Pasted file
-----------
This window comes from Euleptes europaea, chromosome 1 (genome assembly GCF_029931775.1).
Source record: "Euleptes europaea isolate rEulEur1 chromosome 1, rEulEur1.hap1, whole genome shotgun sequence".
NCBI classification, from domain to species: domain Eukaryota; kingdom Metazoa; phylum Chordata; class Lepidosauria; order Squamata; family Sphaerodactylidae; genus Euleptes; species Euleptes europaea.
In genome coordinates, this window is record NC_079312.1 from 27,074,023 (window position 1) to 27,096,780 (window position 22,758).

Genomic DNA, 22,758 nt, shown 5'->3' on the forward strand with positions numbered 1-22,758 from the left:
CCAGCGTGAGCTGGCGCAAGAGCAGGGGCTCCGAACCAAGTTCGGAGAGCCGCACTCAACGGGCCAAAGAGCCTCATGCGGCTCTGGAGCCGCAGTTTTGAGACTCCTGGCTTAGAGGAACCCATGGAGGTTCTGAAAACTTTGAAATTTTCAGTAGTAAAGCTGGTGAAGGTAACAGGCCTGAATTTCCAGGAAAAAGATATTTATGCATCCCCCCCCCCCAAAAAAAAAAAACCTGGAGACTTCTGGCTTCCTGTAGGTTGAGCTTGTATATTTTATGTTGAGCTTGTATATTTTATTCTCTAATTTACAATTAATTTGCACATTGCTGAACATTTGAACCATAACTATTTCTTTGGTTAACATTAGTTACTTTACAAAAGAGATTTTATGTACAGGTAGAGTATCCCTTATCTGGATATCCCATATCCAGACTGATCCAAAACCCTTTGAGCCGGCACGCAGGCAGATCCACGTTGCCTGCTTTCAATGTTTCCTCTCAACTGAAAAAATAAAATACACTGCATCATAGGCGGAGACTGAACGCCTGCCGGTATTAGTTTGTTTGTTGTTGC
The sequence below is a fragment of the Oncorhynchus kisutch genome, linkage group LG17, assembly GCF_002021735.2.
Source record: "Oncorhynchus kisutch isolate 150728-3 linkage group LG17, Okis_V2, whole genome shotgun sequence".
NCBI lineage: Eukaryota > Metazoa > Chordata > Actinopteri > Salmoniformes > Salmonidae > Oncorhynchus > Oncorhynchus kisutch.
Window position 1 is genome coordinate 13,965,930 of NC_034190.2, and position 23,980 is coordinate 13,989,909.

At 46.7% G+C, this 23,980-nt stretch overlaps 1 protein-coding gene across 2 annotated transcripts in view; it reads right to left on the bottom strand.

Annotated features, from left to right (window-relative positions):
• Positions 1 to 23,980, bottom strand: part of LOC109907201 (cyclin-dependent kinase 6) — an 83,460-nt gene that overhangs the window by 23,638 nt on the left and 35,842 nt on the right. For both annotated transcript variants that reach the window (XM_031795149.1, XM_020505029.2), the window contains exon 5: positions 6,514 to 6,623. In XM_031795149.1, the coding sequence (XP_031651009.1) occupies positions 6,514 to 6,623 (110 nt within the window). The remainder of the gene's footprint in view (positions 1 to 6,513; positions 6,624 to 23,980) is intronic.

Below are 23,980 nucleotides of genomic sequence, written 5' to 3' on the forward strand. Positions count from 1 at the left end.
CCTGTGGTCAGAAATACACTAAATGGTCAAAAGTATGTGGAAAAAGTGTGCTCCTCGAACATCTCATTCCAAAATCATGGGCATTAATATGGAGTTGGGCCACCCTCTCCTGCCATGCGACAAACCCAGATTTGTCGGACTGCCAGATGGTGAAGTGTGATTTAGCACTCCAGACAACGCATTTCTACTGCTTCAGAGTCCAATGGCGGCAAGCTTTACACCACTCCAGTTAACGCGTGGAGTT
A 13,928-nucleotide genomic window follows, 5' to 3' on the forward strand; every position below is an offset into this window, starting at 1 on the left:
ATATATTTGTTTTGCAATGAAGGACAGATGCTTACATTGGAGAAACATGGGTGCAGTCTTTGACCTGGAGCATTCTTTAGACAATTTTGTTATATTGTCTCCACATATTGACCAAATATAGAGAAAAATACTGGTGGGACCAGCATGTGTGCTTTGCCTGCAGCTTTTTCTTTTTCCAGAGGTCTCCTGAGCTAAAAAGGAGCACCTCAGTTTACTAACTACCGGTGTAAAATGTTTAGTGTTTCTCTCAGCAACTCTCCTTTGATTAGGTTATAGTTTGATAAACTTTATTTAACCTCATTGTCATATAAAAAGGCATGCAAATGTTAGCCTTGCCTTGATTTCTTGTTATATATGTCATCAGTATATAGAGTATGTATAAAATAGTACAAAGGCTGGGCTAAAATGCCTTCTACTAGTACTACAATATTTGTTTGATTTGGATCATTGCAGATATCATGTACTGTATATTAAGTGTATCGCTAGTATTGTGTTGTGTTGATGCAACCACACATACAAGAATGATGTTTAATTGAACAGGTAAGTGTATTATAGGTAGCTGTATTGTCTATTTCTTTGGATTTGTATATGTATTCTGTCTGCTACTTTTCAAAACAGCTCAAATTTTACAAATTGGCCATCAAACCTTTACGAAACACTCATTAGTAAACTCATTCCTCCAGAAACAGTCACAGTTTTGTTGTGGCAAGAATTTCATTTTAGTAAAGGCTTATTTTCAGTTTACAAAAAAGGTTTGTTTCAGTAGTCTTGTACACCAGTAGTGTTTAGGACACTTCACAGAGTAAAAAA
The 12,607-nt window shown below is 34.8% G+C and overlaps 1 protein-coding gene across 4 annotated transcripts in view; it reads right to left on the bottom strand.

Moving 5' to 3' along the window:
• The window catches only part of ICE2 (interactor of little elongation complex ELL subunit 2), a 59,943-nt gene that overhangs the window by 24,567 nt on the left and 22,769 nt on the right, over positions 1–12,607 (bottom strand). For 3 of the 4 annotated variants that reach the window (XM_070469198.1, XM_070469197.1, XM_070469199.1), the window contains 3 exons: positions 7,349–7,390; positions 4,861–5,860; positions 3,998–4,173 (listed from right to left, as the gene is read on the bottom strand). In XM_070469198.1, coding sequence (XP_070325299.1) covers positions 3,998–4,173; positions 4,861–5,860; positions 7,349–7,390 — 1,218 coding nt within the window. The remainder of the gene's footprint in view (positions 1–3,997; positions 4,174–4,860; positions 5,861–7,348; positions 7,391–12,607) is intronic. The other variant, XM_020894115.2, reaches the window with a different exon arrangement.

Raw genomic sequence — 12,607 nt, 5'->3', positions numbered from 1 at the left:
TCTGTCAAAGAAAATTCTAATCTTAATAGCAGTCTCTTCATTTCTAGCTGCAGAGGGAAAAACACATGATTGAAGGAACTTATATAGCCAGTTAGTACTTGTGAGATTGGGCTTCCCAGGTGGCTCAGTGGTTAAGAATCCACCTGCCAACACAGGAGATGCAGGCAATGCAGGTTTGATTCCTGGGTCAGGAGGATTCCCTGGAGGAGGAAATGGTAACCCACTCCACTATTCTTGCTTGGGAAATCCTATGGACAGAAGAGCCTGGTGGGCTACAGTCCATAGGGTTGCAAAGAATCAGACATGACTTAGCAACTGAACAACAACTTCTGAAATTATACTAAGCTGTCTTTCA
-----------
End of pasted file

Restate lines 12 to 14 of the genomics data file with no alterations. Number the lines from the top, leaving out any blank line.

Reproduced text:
Annotated features, from left to right (window-relative positions):
• Positions 1 to 23,980, bottom strand: part of LOC109907201 (cyclin-dependent kinase 6) — an 83,460-nt gene that overhangs the window by 23,638 nt on the left and 35,842 nt on the right. For both annotated transcript variants that reach the window (XM_031795149.1, XM_020505029.2), the window contains exon 5: positions 6,514 to 6,623. In XM_031795149.1, the coding sequence (XP_031651009.1) occupies positions 6,514 to 6,623 (110 nt within the window). The remainder of the gene's footprint in view (positions 1 to 6,513; positions 6,624 to 23,980) is intronic.

Below are 23,980 nucleotides of genomic sequence, written 5' to 3' on the forward strand. Positions count from 1 at the left end.